Bibtex Entry:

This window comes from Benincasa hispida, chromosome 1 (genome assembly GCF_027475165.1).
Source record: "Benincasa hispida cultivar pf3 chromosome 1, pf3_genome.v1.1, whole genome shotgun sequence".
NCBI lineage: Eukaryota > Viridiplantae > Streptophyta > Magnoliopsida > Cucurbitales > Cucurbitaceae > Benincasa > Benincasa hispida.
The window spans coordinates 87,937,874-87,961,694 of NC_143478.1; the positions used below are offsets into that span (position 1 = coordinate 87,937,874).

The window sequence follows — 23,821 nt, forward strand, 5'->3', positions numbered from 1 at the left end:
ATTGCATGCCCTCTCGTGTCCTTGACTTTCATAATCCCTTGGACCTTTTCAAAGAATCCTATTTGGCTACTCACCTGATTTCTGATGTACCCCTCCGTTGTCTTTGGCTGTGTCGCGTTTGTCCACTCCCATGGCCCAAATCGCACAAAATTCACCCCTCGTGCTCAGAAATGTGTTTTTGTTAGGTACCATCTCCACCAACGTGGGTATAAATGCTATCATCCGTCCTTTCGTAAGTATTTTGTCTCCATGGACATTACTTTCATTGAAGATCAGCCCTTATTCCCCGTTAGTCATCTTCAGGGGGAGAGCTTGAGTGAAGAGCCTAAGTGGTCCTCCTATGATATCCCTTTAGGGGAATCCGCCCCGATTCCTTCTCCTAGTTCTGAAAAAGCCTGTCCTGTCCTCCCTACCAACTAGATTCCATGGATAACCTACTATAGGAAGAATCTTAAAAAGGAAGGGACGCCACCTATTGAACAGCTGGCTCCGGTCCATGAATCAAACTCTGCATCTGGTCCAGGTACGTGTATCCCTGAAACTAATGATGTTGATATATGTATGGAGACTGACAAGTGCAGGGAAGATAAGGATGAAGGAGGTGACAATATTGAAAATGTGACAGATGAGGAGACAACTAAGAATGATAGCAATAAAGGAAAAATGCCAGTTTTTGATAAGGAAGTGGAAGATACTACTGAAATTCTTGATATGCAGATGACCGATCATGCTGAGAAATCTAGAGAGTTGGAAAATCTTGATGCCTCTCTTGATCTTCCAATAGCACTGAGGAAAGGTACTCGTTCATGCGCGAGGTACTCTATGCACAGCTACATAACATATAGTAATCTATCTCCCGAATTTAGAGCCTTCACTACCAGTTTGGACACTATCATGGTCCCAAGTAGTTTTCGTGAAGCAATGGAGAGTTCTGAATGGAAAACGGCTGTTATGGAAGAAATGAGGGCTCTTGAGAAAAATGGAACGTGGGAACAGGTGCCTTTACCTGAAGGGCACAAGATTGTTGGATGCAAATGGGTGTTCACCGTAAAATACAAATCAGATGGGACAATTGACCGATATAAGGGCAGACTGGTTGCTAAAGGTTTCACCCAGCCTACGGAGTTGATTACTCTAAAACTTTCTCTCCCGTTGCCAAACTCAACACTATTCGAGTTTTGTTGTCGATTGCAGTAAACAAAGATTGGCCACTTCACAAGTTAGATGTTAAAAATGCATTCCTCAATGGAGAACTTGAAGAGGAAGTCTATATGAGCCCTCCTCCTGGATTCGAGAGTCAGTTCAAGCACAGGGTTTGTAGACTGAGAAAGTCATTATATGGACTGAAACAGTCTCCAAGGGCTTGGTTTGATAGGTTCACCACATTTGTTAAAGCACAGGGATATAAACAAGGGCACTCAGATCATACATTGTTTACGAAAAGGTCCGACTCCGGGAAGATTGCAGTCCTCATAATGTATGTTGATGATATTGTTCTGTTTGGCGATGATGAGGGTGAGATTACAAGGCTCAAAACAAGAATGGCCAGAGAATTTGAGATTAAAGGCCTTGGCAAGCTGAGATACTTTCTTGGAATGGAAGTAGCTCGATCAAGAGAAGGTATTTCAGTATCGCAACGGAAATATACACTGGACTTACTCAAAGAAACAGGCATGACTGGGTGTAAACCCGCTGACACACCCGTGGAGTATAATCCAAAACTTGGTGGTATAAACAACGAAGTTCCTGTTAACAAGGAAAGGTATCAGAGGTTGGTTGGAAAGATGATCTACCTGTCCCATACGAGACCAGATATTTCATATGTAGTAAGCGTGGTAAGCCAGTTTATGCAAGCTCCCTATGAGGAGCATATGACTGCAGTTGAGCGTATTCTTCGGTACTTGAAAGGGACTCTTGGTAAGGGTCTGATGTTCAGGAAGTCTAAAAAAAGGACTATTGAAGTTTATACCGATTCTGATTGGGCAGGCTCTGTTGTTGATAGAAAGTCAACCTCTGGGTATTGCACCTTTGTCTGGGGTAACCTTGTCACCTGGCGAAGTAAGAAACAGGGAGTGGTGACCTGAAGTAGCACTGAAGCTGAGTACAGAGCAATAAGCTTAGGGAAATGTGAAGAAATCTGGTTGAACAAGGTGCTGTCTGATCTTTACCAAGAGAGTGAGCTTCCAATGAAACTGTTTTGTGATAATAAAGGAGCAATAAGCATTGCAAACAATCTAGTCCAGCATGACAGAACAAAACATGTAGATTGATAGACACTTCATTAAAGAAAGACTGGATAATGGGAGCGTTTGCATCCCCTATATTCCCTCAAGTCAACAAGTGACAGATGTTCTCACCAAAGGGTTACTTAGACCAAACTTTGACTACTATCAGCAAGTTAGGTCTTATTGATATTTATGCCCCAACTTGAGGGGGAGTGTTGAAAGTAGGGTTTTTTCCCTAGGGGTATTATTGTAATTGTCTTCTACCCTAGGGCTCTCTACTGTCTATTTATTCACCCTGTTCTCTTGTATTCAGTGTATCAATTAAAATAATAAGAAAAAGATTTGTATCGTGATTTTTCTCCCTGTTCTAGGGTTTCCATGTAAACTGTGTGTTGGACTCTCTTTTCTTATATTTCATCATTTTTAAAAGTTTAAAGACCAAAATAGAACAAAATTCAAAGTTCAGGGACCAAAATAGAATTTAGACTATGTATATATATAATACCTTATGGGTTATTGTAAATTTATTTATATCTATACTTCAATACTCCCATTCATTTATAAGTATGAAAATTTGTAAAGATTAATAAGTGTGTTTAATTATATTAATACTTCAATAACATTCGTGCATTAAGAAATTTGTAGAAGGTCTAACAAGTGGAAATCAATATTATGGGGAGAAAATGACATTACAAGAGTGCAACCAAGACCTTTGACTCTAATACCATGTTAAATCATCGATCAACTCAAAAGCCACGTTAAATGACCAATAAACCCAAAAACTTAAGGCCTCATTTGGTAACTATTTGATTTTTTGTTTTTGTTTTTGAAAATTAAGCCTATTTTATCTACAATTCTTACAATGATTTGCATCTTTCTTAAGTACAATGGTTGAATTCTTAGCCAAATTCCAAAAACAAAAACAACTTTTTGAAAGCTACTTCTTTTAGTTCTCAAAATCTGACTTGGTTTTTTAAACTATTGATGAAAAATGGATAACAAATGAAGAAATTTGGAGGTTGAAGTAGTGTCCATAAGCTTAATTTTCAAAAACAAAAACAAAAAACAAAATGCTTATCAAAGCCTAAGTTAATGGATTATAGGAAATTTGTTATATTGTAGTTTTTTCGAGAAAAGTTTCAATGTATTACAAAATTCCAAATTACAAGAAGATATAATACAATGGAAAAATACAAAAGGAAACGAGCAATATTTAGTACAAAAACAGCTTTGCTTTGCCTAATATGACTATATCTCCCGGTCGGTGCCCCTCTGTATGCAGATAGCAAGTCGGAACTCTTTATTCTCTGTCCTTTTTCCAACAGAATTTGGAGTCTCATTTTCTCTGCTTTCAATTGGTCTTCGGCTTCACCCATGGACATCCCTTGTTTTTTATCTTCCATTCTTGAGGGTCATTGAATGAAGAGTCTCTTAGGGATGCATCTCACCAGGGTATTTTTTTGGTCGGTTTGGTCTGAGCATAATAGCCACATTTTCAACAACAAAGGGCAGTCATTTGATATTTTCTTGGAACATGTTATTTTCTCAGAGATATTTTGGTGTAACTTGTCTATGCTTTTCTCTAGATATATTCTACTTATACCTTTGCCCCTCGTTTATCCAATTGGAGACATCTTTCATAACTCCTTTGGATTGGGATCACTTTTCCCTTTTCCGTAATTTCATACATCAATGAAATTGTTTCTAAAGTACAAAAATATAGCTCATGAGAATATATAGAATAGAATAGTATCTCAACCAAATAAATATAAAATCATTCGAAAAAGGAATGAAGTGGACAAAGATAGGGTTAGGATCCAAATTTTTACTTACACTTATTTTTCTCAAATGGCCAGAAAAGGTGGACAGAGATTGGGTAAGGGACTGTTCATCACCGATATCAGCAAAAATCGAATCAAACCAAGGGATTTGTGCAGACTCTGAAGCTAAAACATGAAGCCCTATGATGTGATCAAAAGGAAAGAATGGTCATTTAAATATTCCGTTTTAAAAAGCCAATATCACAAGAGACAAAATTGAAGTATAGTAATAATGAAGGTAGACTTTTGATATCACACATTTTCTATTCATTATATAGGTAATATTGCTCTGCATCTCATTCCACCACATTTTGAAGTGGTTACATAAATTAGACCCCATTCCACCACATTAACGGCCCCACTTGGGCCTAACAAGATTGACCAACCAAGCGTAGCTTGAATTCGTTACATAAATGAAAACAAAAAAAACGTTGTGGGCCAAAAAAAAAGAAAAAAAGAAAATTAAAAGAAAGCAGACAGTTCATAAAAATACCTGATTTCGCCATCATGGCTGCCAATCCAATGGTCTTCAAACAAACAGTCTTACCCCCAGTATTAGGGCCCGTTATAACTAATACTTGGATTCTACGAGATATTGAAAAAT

@phdthesis{clemens2018phd, title = {Uncertainty in Localization, Mapping, and Planning: Advanced Methods and Applications}, author = {Clemens, Joachim}, year = {2018}, school = {Cognitive Neuroinformatics, University of Bremen}, address = {Bremen}, abstract = {Localization, mapping, and planning are three of the most fundamental tasks not only in mobile robotics but also for many applications that involve moving vehicles. The first is concerned with estimating the pose (position and orientation) of a robot, the second aims to create a map of the environment, and the goal of the third is to plan the further course of action. In all three areas, it is essential to correctly handle and represent the inherent uncertainty of the processed information. The sensor data used to estimate the pose and to create the map is usually noisy and incomplete. Furthermore, measurements recorded at different time steps or using multiple sensors may contradict each other. The different types of uncertainty have to be considered during the fusion process and need to be reflected by the estimate. The result is in turn used as basis for planning, where the uncertainty has to be taken into account as well in order to make optimal decisions. This thesis investigates advanced theoretical methods for representing uncertainty in the four areas localization, mapping, simultaneous localization and mapping (SLAM), as well as planning. In the field of localization, we focus on pose estimation in 3D Euclidean space, where a particular challenge arises from the complex topology of the rotation space. This problem is addressed by utilizing a formalism that uses a globally consistent parametrization to represent elements in the state space manifold, while deviations and uncertainty are expressed in a local vector space. The mapping between both spaces is encapsulated in order to allow for a seamless integration into fusion algorithms. Based on that methodology, we derive different Bayesian filters, in particular a particle filter and an extended Kalman filter, for multi-sensor fusion and pose estimation. Furthermore, an algorithm for multi-robot localization using graph optimization is presented. In the area of mapping, we extend the representation of uncertainty in occupancy grid maps by the use of the belief function theory, which results in so-called evidential grid maps. This framework allows one to explicitly represent different dimensions of uncertainty in the input data and the estimate, which makes it possible to identify and distinguish between different causes for uncertainty. That mapping method is further extended to a full SLAM algorithm, which is, to the best of our knowledge, the first evidential approach to the SLAM problem. Additionally, we present a probabilistic approach to extend the representation of uncertainty in SLAM, where beta distributions are employed to model the uncertainty of the occupancy probabilities. In both cases, we derive all SLAM equations based on the respective map representation and propose different measures for quantifying the uncertainty in those maps. Regarding the topic of planning, we consider the utilization and the minimization of uncertainty in localization and mapping. We present an approach to active perception, which aims to actively choose the best actions for making observations that reduce the uncertainty of the pose estimate. Furthermore, we show how the extended representation of uncertainty in the maps estimated by the SLAM algorithms can be utilized for path planning and active exploration. In the case of the former, the robot needs to plan a path to a predefined goal state, where we can control the cautiousness of the robot by defining different costs depending on the type of uncertainty. The goal of active exploration is to plan a path in order to reduce the uncertainty in the map. It benefits from the detailed representation of uncertainty because the robot can decide which uncertainty type shall be minimized, which allows for conducting the exploration in a more targeted manner. All developed algorithms are applied to multiple applications and are evaluated using both simulation and real-world data. The first application is navigating an autonomous spacecraft through deep space, which is a simulation scenario used as an example for investigating the topics of localization and active perception. The second application considers the navigation of multiple melting probes through ice, where one of these probes is maneuverable. The corresponding system was tested on different European and Antarctic glaciers, while a simulation environment is available as well. In that context, we study single-robot and multi-robot localization as well as evidential mapping. Finally, the third application is the autonomous exploration of an office environment using a wheel-driven robot, where we also utilize simulation and real-world datasets. This scenario is used to investigate and evaluate the two SLAM approaches as well as the algorithms for path planning and active exploration. However, the proposed methods are not limited to those applications. They are quite generic and can be applied to other fields as well, like underwater navigation and highly automated driving. } }